The Holy Grail
The Holy GrailThe magic found in the Holy Grail, one of history's most famous objects, is not initially apparent. From Christian history, the Holy Grail is known as the cup from which Jesus drank at the Last Supper, and it's also the sacred chalice that caught his blood at the Crucifixion after a spear pierced his side. Arthurian Legend is almost entirely based around King Arthur's (and his knight's) quests for the sacred relic. According to The British Library, finding the Holy Grail offered comfort and "self-realisation of the questing knight." Additionally, the source claims, "The magical properties attributed to the Holy Grail have been plausibly traced to the magic vessels of Celtic myth that satisfied the tastes and needs of all who ate and drank from them." The Holy Grail's long history of being a prized possession speaks to its appealing, albeit mysterious, sacredness.

The Philosopher's Stone
The Search for the Philosopher's StoneLegend has it that one of the most popular stones of all time was not actually a stone. That's right. Did you know that the Philosopher's Stone was likely a special – arguably magical – powder? According to, "The philosopher's stone was a substance that could turn ordinary metals such as iron, tin, lead, zinc, nickel or copper into precious metals like gold and silver. It also acted as an elixir of life, with the power to cure illness, renew the properties of youth and even grant immortality to those who possessed it." Scientists from across the world have searched for the Philosopher's Stone for centuries, hoping to revolutionize the ways in which we think of science and properties. So far, the Philosopher's Stone remains an elusive object, but perhaps its discovery is just around the corner.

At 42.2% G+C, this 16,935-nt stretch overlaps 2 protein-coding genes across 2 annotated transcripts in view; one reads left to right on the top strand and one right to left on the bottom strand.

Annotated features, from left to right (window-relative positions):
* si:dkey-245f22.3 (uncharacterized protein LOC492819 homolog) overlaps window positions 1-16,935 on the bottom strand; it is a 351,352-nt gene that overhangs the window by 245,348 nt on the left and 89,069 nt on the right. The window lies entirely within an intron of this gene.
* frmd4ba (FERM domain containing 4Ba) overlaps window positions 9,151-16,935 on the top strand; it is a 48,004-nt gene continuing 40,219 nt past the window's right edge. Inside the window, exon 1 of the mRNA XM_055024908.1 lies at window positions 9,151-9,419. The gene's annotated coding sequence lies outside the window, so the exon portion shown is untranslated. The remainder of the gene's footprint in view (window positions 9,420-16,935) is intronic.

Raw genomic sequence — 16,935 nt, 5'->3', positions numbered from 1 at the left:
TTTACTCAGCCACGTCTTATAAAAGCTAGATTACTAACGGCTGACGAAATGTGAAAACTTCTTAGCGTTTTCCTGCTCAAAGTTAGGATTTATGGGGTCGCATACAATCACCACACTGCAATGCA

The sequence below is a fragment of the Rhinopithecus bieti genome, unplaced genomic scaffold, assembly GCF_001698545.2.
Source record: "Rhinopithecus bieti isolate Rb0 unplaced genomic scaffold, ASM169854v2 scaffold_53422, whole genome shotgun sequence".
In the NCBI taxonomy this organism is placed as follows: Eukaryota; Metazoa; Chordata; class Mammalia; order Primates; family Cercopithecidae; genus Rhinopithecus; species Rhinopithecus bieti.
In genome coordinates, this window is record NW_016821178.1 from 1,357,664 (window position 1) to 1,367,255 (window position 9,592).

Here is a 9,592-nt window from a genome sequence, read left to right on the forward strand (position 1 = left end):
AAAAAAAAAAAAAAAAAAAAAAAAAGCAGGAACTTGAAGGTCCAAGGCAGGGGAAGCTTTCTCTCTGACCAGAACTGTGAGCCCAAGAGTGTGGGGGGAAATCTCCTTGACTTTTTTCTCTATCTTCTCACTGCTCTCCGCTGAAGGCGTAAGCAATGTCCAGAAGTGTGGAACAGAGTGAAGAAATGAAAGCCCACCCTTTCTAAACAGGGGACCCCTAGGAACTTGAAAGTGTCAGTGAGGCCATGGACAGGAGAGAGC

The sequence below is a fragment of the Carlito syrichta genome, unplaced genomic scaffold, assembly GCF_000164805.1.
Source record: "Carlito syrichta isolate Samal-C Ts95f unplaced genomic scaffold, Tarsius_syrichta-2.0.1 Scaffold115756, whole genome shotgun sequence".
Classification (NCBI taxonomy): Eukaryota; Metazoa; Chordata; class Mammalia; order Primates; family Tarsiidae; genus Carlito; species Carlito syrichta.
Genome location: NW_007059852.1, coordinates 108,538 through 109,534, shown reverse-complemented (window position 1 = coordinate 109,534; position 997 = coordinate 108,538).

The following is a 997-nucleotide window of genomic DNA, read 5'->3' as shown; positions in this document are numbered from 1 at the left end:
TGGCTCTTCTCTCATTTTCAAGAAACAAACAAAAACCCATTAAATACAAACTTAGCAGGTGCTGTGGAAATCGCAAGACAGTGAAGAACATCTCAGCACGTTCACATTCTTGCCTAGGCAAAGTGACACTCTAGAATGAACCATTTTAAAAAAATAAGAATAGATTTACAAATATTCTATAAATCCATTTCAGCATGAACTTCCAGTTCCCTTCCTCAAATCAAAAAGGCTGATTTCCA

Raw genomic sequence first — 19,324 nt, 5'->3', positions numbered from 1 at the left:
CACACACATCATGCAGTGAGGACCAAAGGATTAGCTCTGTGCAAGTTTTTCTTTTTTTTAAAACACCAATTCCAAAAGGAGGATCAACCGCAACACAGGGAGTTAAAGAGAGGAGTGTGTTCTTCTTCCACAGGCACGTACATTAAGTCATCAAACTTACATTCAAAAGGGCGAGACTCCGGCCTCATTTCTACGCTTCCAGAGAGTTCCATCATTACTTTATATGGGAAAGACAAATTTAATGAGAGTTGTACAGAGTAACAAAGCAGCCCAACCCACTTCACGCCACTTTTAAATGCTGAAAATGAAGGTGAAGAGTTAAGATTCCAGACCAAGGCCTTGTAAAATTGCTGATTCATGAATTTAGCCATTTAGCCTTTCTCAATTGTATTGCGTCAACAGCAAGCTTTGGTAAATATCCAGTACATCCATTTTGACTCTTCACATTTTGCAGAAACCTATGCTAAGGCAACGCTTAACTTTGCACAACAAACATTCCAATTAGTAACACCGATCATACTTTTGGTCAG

These objects – the Argo, Dragon Teeth, the Holy Grail, and the Philosopher's Stone – are just a few of the many items from the past that hold magical possibilities. Their stories have shaped history and changed lives.

The Argo (ca. 1500–1530), painting by Lorenzo Costa, located in the Museo Civico, Padua, Italy.
Cadmus Sowing the Dragon's Teeth, by Maxfield Parrish. Illustration for A Wonder Book and Tanglewood Tales by Nathaniel Hawthorne, pub. 1910.
King Arthur's knights at the Round Table see a vision of the Holy Grail, which appears as a veiled ciborium held by two angels. From a manuscript of Lancelot of the Lake, attributed to Walter Map (Gaultier Moap), 1470.
The Alchymist, in Search of the Philosopher's Stone by Joseph Wright of Derby, 1771. Located in Derby Museum and Art Gallery, UK.

Filed under Cultural Curiosities

Article by Bradley Sides

This "beyond the book article" relates to Saving Montgomery Sole. It originally ran in April 2016 and has been updated for the April 2017 paperback edition. Go to magazine.